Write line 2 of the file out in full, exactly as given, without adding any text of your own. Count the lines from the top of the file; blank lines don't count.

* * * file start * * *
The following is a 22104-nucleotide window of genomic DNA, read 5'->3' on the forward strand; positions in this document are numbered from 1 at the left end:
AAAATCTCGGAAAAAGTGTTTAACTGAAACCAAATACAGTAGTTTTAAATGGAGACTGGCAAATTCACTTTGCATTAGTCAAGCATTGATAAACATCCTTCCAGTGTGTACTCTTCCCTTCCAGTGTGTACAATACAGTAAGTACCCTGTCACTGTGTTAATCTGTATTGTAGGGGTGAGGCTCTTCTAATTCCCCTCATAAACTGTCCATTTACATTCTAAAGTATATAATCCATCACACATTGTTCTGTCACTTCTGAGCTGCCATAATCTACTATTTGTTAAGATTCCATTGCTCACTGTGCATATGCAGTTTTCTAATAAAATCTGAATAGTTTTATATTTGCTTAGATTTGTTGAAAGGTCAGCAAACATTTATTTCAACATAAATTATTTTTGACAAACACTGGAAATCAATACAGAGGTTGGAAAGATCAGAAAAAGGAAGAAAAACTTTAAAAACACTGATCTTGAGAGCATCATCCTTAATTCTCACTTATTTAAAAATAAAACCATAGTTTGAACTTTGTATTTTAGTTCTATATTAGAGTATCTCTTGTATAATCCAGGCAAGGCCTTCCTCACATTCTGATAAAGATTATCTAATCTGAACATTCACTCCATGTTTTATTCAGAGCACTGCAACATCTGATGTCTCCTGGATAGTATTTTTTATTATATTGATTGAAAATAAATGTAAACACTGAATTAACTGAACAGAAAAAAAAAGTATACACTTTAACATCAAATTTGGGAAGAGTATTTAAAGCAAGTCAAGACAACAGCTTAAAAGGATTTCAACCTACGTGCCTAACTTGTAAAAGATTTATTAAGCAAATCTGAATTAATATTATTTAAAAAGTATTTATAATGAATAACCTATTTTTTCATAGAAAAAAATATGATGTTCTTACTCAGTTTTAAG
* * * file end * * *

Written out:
AAAATCTCGGAAAAAGTGTTTAACTGAAACCAAATACAGTAGTTTTAAATGGAGACTGGCAAATTCACTTTGCATTAGTCAAGCATTGATAAACATCCTTCCAGTGTGTACTCTTCCCTTCCAGTGTGTACAATACAGTAAGTACCCTGTCACTGTGTTAATCTGTATTGTAGGGGTGAGGCTCTTCTAATTCCCCTCATAAACTGTCCATTTACATTCTAAAGTATATAATCCATCACACATTGTTCTGTCACTTCTGAGCTGCCATAATCTACTATTTGTTAAGATTCCATTGCTCACTGTGCATATGCAGTTTTCTAATAAAATCTGAATAGTTTTATATTTGCTTAGATTTGTTGAAAGGTCAGCAAACATTTATTTCAACATAAATTATTTTTGACAAACACTGGAAATCAATACAGAGGTTGGAAAGATCAGAAAAAGGAAGAAAAACTTTAAAAACACTGATCTTGAGAGCATCATCCTTAATTCTCACTTATTTAAAAATAAAACCATAGTTTGAACTTTGTATTTTAGTTCTATATTAGAGTATCTCTTGTATAATCCAGGCAAGGCCTTCCTCACATTCTGATAAAGATTATCTAATCTGAACATTCACTCCATGTTTTATTCAGAGCACTGCAACATCTGATGTCTCCTGGATAGTATTTTTTATTATATTGATTGAAAATAAATGTAAACACTGAATTAACTGAACAGAAAAAAAAAGTATACACTTTAACATCAAATTTGGGAAGAGTATTTAAAGCAAGTCAAGACAACAGCTTAAAAGGATTTCAACCTACGTGCCTAACTTGTAAAAGATTTATTAAGCAAATCTGAATTAATATTATTTAAAAAGTATTTATAATGAATAACCTATTTTTTCATAGAAAAAAATATGATGTTCTTACTCAGTTTTAAG